By Ryan Abbott
A few days ago, a group of more than 100 experts in chronic myeloid leukemia (CML) published an article in the medical journal Blood to draw attention to the prices of anti-cancer drugs and the effects of these prices on individual patients.
The authors note that three new drugs were approved by the FDA for CML in 2012, all of which were priced at “astronomical levels.” Of the 12 anti-cancer drugs approved by the FDA last year, 11 were priced above $100,000. This represents a doubling of prices from a decade ago. The authors claim that these prices “are too high, unsustainable, may compromise access of needy patients to highly effective therapy, and are harmful to the sustainability of our national healthcare systems.”
The cost of medicines is a controversial issue. Proponents of allowing the pharmaceutical industry to set its own prices argue that high prices are needed to incentivize new drug development. According to PhRMA, the cost of new drug approval is around $1.2 billion, although some independent experts put that price as low as $75 million. Yet, whatever the benefits of high prices, it is clear that high prices create a barrier to patient access to medicines.
This has long been an issue in the developing world, as illustrated by the series of posts I wrote earlier this month about the Glivec patent case in India (Part I, Part II, Part III). That case involved India’s high court denying Novartis a patent for a variation on the drug Glivec. In the U.S., Glivec was initially priced at nearly $30,000 when it was released in 2001, and its price has steadily increased to $92,000 a year in 2012. For perspective, the per capital income in India is $1,500 a year.
But the problem of high drug costs isn’t restricted to developing countries. While most U.S. citizens have access to life-saving medicines, the high cost of these drugs is contributing to a financial health care crisis. U.S. health care spending was $2.7 trillion in 2011, or 18% of the GDP, compared with 6–9% in Europe. This discrepancy is partially due to the fact that European nations often negotiate drug prices in the public market—something the U.S. government is prevented from doing by law (with some exceptions). Despite spending more on health care, the U.S. does worse than most European countries with regards to public health outcomes such as life expectancy.
So why are high drug prices a problem for doctors? Because high drug prices are a problem for patients. The cost of medicines may be the single most common reason for patient noncompliance. Patients need advocates who can help them navigate the enormous complexity of the health care system. That isn’t something doctors have been trained to do—doctors are taught how to prescribe, not how to procure. But knowing when a drug is indicated is of little use to a patient who lacks access. Patients need doctors with a more holistic approach to care.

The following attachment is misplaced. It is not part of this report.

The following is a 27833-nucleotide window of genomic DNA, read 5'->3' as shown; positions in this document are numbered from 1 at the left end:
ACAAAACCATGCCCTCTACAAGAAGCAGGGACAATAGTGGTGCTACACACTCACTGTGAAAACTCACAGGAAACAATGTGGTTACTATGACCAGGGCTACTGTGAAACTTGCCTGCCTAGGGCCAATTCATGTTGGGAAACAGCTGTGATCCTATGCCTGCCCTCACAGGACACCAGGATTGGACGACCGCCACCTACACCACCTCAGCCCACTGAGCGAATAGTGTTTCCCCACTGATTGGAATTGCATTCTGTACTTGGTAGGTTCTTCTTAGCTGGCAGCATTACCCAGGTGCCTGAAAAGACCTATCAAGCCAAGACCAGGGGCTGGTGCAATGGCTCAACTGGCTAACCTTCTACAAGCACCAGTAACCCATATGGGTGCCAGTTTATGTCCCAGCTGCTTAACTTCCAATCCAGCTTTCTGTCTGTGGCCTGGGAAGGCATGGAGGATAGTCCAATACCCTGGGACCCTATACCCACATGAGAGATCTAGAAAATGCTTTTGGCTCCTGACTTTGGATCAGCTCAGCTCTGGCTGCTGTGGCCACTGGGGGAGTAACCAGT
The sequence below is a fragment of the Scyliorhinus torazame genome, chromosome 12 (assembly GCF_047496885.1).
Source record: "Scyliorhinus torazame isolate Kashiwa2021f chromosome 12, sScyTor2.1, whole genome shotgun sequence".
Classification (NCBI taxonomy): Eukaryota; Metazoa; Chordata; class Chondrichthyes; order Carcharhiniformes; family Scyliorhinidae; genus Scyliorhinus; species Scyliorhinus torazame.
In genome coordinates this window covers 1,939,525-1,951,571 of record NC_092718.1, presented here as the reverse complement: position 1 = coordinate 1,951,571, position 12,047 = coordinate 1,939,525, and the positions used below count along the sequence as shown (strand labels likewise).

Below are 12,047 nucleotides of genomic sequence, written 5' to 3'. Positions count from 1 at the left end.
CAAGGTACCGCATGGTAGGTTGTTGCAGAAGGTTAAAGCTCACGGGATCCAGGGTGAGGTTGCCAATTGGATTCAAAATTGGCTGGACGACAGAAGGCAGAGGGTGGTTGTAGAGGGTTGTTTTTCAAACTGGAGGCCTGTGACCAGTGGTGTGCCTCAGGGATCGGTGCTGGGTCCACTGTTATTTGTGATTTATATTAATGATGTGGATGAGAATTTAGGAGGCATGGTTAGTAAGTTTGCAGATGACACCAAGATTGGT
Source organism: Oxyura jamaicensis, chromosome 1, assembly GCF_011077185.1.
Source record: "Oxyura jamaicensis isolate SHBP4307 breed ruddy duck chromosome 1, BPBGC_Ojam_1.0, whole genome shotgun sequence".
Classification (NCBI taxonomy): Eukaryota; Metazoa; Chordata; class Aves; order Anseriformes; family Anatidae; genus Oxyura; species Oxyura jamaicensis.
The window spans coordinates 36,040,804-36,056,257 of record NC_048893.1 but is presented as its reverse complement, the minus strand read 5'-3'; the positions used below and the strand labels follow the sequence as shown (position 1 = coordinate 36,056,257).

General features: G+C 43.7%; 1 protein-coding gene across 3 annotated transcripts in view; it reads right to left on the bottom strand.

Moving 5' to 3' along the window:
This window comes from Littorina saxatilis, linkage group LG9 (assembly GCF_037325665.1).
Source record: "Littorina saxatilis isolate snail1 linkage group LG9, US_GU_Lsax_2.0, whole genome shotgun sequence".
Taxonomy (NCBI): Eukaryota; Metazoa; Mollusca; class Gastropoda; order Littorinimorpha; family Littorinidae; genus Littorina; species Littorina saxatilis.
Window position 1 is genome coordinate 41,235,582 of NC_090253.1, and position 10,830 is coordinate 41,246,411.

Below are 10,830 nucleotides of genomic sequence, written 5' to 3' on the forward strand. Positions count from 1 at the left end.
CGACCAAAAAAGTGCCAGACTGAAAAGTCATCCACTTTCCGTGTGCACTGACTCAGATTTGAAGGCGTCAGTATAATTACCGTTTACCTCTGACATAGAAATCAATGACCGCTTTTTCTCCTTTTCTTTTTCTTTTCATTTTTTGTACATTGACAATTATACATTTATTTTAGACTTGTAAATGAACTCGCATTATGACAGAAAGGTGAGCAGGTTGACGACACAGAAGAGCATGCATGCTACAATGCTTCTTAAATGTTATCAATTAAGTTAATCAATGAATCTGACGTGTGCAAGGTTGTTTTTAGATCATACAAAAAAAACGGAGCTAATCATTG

It is unfortunate that physicians have mostly stayed out of the debate over research, pricing, and access. Doctors are in a unique position to act as patient advocates; pricing and access should be core issues for health care professionals seeking to help individuals cope with disease. Physicians have been leaders in integrating treatment development in other areas; for example, physicians develop new surgical procedures and make them widely available. There is no reason doctors can’t play a similar role in advocating change to the drug development paradigm. To be sure, there are some doctors who already do this (think Médecins Sans Frontières), but this has been limited to a relatively small portion of the medical community.
The article in Blood concluded with a very modest proposal, “We propose to begin the dialogue by organizing regular meetings, involving all parties concerned, to address the reasons behind high cancer drug prices and offer solutions to reduce them. For CML, and for other cancers, we believe drug prices should reflect objective measures of benefit. . .”
What more could doctors do? There are alternatives to giving the problem to multinational corporations and having them take responsibility for the entire process. Doctors might directly play a role in helping to more efficiently design or participate in clinical trial programs, or expand research on generic drugs for new indications. Doctors could encourage drug pricing based on value, or more ambitiously recommend alternatives to patent protection to incentivize new drug development such as prize systems.
The cost of medicines cannot continue to escalate indefinitely. Physicians should recognize this is a crucial opportunity for professional leadership. That is why the article in Blood is promising. Perhaps this is a step toward a new standard of physician advocacy.